Celebrate Nouveau Day with a glass of Beaujolais wine
John Wilson: Producers of this week’s wines changed the face of Beaujolais for the better
Beaujolais Nouveau was never meant to be the monster it became. All over Europe at this time of year, farmers celebrate the harvest; crops and fruits of all kinds are gathered in, pigs slaughtered and made into the finest charcuterie. And, of course, a new vintage of wine is bubbling away in the cellar.
What better way to mark the occasion than drinking some of the new vintage? It helps that most freshly fermented or half-fermented wines taste delicious, with some residual sugar, a light fizz, and gorgeous sweet ripe fruit.
Beaujolais was traditionally made by a method known as traditionelle. Dump a pile of grapes into a vat, and leave them alone for a day or two, and the bunches at the bottom of the pile will split and the juice will begin fermenting. This releases carbon dioxide, causing other whole bunches to ferment internally. It is probably the oldest, most basic method of making wine, or letting the wine make itself.
Beaujolais Noveau is or was a modern commercial take on this, with a process known as carbonic maceration, whereby whole bunches of grapes are placed in a sealed vat with carbon dioxide. The grapes initially ferment internally before being pressed and completing the process normally.
Big commerce got hold of Bojo, industrialised the process and churned out massive quantities of a cheap, confected, bubblegum-flavoured wine. It put many of us off the name Beaujolais and plunged the region into a decade-long depression, from which it has now, thankfully, emerged.
The first two wines I feature this week represent bright and bubbly Beaujolais, the second two a more profound kind of wine. They come from producers who not only changed the face of Beaujolais for the better but also introduced the world to low-intervention wine and brought about a sea-change in winemaking.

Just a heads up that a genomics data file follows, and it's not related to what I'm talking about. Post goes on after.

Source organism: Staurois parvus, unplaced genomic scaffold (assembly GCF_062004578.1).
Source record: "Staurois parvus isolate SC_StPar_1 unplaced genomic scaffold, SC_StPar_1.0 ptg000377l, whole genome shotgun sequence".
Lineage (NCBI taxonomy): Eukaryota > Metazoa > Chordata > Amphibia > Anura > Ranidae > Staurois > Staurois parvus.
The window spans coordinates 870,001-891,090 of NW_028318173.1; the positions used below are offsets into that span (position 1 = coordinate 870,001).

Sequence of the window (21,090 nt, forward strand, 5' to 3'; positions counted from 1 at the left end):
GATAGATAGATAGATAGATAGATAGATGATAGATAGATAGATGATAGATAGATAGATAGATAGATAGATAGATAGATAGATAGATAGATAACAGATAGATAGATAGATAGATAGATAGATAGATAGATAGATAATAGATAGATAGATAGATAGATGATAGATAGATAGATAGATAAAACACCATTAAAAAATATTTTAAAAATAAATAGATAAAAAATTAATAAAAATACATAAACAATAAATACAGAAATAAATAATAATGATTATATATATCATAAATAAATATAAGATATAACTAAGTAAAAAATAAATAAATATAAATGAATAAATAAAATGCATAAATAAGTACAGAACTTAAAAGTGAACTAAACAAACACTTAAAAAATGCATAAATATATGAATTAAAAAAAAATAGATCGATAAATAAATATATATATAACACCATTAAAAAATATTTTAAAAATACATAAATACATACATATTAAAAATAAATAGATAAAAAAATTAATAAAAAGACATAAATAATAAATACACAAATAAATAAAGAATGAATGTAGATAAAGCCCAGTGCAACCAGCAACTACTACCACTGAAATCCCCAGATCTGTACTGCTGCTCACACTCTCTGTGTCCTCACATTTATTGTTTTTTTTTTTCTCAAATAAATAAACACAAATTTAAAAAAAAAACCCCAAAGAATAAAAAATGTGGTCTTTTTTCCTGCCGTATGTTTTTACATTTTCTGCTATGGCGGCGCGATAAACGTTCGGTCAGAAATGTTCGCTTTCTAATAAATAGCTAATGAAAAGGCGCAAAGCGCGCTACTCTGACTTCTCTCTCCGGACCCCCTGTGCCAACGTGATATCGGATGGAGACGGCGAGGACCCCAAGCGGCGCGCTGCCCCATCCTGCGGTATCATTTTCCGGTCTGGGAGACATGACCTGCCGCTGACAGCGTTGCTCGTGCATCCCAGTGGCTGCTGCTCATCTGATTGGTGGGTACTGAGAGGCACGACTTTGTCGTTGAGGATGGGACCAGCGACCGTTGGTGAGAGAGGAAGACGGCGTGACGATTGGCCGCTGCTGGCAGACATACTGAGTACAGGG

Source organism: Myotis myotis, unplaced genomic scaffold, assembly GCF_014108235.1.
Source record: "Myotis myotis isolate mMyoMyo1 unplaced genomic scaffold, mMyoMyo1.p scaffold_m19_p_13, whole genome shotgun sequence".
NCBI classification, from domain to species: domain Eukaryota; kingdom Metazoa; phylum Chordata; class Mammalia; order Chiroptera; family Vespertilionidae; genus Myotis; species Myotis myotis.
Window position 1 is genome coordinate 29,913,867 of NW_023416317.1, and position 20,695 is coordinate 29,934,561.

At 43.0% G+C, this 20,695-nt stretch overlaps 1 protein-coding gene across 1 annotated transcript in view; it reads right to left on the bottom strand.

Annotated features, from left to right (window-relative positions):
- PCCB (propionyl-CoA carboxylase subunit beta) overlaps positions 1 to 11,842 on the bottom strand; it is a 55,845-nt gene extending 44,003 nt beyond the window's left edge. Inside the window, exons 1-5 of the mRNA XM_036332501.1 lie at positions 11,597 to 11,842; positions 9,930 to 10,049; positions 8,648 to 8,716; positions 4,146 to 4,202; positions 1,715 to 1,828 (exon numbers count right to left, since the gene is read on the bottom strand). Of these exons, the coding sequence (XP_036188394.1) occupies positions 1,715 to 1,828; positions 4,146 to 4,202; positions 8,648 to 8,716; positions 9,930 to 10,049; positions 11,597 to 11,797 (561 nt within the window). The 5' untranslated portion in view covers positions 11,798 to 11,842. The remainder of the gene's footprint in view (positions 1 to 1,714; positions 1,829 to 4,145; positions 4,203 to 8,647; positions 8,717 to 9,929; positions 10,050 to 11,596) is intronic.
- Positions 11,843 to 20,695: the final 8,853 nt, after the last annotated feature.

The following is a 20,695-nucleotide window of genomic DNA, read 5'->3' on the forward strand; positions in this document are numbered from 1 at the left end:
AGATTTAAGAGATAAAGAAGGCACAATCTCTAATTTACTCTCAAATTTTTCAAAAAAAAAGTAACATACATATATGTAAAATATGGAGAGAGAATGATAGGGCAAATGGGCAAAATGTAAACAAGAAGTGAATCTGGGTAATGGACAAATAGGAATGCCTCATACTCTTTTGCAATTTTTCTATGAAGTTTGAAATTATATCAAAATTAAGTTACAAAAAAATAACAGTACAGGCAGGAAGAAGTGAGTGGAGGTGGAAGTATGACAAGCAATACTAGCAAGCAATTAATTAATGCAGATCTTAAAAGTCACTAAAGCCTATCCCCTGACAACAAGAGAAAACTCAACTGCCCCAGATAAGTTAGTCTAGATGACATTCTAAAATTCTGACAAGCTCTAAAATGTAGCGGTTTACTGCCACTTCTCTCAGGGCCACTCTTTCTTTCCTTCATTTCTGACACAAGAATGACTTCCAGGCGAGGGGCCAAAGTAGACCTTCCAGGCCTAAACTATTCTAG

This is natural wine at its best, with vibrant, ripe fruits, real depth and complexity. You might argue they are expensive for a Beaujolais; I would counter that they are better value than most wines in that price bracket. You could also try Château des Jacques Moulin à-Vent (€38, independents) or the wines of Jean-Paul Brun (winesdirect.ie).
Dave Gallagher in Green Man Wines, Pascal Rossignol of Le Caveau, Loose Cannon and First Draft, and Beverley Matthews of l’Attitude in Cork (relocated at the Apple Market for the occasion), are all big fans of Beaujolais and low-intervention wine. They have always partied on the third Thursday of November. Ever optimists, they are moving their Nouveau parties to early December.
However, Thursday 19th is the official Nouveau Day, and in these difficult times, we should celebrate the bounty that nature brings us each year with a glass of Beaujolais, even if only with family. Remember too that Beaujolais is one of the most food-friendly wines of all.
Beaujolais Villages 2018, Domaine de la Madone
Classic Beaujolais; light, juicy, supple raspberry and redcurrant fruits, and a tannin-free finish. Light enough to drink by itself or with nibbles before dinner, or with chicken dishes.
Stockists: Mitchell & Son, Dublin 1, Sandycove, and Avoca, Kilmacanogue and Dunboyne, mitchellandson.com; 1601 Off-licence, Kinsale; Cass & Co, Dungarvan, cassansdco.ie.
Raisins Gaulois 2019, Vin de France, Lapierre
A quaffing wine full of joyous, light, juicy, soft, ripe fruits – almost a Nouveau of the very best kind, and a great way to celebrate the harvest. Drink solo or with all kinds of cold meats and firm cheeses.
Stockists: Cass & Co., Dungarvan, Cassansdco.ie; First Draft Coffee & Wine, Dublin 8, Firstdraftcoffeandwine.com; Green Man Wines, Dublin 6, greenmanwines.ie; Baggot Street Wines, Dublin 4, baggotstreetwines.com; Eleven Deli, Greystones, Elevendeli.ie; 64wine, Glasthule, 64wine.com; Fallon & Byrne, Dublin 2, fallonandbyrne.com; Nectar Wines D18, Nectarwines.com
Morgon 2019, Lapierre
A compelling wine rich in structured lively ripe dark cherry fruits, set off by a fine mineral acidity; slightly earthy with grippy tannins and a lingering finish. Try this with a plain roast chicken or pork in a mushroom sauce.
Stockists: Green Man Wines, Dublin 6, greenmanwines.ie; 64wine, Glasthule, 64wine.com; Baggot Street Wines, Dublin 4, baggotstreetwines.com; Eleven Deli, Greystones, Elevendeli.ie; Nectar Wines, D14; Nectarwines.com.
Morgon Foillard – Morgon “Cuvee Corcelette” 2016, Jean Foillard
Very expressive pure fresh velvety lush dark fruits, a solid mineral backbone, and a lovely long sweet finish. Great wine. The weight and depth of this wine would suggest a roast of pork.
Stockists: Ely Wine Store, Maynooth; elywinebar.ie; Le Caveau, Kilkenny, lecaveau.ie.